Commercial Milestones and Market Opportunity

In February 2003 a leading Original Equipment Manufacturer (“OEM”) signed a Development Agreement. We have liaised with them regularly during the program. They have a non-exclusive option on the technology which lapses if a licence is not signed within 12 weeks of completing the demonstration car. Our head of R&D commented:

At a recent project meeting in April we were introduced to a graduate engineer who had just been recruited specifically to be involved in our project. The OEM is requesting that we provides the latest design models so that their engineers can review the impact on their new engine designs.

We understand that the OEM has seen a number of Variable Compression Ratio (“VCR”) concepts but the EE-technology is the only one they have ever decided is worth developing for potential adoption. This is primarily due to the Environmental Engine’s elegant capability to vary both engine compression and capacity, into mass production.

Several other leading OEMs have indicated interest to evaluate the technology once it is in a driveable car. An OEM specialising in diesel engines is currently working on designs for a single cylinder prototype diesel engine to establish a development program.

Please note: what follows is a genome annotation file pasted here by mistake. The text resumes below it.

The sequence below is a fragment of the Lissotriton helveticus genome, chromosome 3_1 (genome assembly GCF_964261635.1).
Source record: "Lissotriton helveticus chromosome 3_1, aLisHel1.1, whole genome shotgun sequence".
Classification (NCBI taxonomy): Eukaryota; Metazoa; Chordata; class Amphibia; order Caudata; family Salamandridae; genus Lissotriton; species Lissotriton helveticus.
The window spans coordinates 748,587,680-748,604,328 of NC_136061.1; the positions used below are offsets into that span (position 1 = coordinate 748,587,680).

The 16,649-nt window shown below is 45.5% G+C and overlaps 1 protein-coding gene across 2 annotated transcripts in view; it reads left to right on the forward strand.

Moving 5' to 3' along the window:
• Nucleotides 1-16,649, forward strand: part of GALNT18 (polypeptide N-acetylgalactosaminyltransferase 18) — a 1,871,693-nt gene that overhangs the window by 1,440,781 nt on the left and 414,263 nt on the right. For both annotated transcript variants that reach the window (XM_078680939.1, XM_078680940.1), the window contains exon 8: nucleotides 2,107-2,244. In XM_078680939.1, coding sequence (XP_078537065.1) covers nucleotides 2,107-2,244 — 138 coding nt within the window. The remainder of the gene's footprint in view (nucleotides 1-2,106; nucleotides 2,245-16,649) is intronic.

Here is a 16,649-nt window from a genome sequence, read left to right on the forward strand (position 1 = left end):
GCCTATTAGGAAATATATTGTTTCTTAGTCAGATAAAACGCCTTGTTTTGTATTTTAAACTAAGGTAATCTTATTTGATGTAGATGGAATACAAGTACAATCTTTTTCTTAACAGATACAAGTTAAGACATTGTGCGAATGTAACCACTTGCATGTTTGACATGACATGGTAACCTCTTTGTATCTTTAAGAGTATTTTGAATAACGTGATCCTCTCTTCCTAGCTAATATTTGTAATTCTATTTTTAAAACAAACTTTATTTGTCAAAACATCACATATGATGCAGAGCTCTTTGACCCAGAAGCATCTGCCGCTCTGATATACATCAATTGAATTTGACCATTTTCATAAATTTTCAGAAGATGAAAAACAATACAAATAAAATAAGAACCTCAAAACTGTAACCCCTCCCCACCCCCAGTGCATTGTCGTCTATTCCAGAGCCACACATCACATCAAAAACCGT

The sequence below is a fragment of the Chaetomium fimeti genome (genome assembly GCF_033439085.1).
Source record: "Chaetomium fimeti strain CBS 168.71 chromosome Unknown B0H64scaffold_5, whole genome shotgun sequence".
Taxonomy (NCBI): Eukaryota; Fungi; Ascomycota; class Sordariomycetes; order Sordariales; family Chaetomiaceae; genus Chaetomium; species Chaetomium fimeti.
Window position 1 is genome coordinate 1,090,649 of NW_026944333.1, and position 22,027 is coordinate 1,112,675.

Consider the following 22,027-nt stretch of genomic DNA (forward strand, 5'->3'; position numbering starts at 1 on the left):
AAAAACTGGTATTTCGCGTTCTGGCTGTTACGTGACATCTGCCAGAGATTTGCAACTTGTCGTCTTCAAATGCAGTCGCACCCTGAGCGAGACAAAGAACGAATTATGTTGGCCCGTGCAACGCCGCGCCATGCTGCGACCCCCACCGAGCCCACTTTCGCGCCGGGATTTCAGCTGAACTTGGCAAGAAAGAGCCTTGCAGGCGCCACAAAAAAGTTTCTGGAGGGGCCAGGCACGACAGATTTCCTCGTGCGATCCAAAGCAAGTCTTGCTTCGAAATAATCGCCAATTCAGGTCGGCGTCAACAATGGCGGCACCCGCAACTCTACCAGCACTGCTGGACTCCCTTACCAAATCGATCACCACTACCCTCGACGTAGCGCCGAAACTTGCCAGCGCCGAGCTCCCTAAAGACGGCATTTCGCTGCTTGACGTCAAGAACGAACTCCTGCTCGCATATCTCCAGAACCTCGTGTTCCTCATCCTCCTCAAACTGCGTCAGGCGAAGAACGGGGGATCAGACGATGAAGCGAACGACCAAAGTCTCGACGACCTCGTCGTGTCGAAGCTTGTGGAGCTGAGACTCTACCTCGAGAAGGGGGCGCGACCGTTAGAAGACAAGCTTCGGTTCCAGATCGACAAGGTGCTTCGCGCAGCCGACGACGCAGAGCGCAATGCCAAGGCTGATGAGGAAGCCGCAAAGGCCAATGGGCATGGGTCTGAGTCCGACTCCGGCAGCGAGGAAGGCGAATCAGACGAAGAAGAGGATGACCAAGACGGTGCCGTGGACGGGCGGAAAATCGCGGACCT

Homogeneous Charged Compressed Ignition (“HCCI”) is an emerging technology to improve fuel efficiency and emissions which requires a VCR engine. Another OEM that is working on HCCI has indicated interest in EE as they consider EE is the only available VCR system that is viable.

Market opportunity

passender and light commercial vehicles heavy haulage small equipment engines boating engines agricultural, mining and roadwork machinery small vehicle engines

There are around 130 million fossil fuel engines made in the world every year. The EE engine technology can be applied to all reciprocating internal combustion and compression ignition engines, whatever their cylinder configuration, capacity or fuel, from our everyday cars to garden machinery and tools, from low-cost personal transportation to bulk haulage.

There are about 43 million petrol engines and 17 million diesels manufactured every year for cars and trucks [Source: Autoanalysis]. There are also about 70 million engines made for lawnmowers, other agricultural equipment, outboards, snowmobiles, small aero, ships, etc. Although these other markets are an even larger volume than automotive, likely licence royalties will not be as high, so we have to date concentrated on automotive engines.